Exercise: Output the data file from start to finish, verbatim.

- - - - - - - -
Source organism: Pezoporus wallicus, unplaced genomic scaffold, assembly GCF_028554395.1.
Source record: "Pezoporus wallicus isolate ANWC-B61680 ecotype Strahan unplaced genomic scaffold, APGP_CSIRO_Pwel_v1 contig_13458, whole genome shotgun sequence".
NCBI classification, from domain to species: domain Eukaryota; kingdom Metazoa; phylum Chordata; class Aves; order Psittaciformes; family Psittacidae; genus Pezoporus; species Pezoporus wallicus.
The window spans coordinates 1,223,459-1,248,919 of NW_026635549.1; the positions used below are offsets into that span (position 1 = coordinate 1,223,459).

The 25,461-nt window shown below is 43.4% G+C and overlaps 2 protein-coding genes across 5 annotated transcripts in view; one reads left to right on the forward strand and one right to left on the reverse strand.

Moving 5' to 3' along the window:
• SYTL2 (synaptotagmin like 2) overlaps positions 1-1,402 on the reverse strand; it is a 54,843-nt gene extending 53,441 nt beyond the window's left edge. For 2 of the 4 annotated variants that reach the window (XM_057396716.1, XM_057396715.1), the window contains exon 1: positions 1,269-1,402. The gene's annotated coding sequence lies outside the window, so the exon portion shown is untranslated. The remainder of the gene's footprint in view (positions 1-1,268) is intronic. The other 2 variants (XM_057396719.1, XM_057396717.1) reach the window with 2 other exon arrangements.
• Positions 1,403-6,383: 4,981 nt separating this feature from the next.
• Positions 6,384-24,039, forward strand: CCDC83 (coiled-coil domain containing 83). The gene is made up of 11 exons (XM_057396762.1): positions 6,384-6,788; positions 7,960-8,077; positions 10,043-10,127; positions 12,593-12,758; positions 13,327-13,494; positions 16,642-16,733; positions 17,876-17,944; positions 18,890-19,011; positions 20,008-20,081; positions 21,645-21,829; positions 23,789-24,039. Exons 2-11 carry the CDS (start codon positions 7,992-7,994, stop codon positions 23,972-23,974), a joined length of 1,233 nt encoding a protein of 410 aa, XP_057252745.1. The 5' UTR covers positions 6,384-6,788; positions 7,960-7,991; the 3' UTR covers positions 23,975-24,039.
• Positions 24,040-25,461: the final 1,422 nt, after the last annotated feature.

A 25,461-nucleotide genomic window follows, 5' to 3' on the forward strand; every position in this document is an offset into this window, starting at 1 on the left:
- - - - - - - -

Source organism: Pezoporus wallicus, unplaced genomic scaffold, assembly GCF_028554395.1.
Source record: "Pezoporus wallicus isolate ANWC-B61680 ecotype Strahan unplaced genomic scaffold, APGP_CSIRO_Pwel_v1 contig_13458, whole genome shotgun sequence".
NCBI classification, from domain to species: domain Eukaryota; kingdom Metazoa; phylum Chordata; class Aves; order Psittaciformes; family Psittacidae; genus Pezoporus; species Pezoporus wallicus.
The window spans coordinates 1,223,459-1,248,919 of NW_026635549.1; the positions used below are offsets into that span (position 1 = coordinate 1,223,459).

The 25,461-nt window shown below is 43.4% G+C and overlaps 2 protein-coding genes across 5 annotated transcripts in view; one reads left to right on the forward strand and one right to left on the reverse strand.

Moving 5' to 3' along the window:
• SYTL2 (synaptotagmin like 2) overlaps positions 1-1,402 on the reverse strand; it is a 54,843-nt gene extending 53,441 nt beyond the window's left edge. For 2 of the 4 annotated variants that reach the window (XM_057396716.1, XM_057396715.1), the window contains exon 1: positions 1,269-1,402. The gene's annotated coding sequence lies outside the window, so the exon portion shown is untranslated. The remainder of the gene's footprint in view (positions 1-1,268) is intronic. The other 2 variants (XM_057396719.1, XM_057396717.1) reach the window with 2 other exon arrangements.
• Positions 1,403-6,383: 4,981 nt separating this feature from the next.
• Positions 6,384-24,039, forward strand: CCDC83 (coiled-coil domain containing 83). The gene is made up of 11 exons (XM_057396762.1): positions 6,384-6,788; positions 7,960-8,077; positions 10,043-10,127; positions 12,593-12,758; positions 13,327-13,494; positions 16,642-16,733; positions 17,876-17,944; positions 18,890-19,011; positions 20,008-20,081; positions 21,645-21,829; positions 23,789-24,039. Exons 2-11 carry the CDS (start codon positions 7,992-7,994, stop codon positions 23,972-23,974), a joined length of 1,233 nt encoding a protein of 410 aa, XP_057252745.1. The 5' UTR covers positions 6,384-6,788; positions 7,960-7,991; the 3' UTR covers positions 23,975-24,039.
• Positions 24,040-25,461: the final 1,422 nt, after the last annotated feature.

A 25,461-nucleotide genomic window follows, 5' to 3' on the forward strand; every position in this document is an offset into this window, starting at 1 on the left: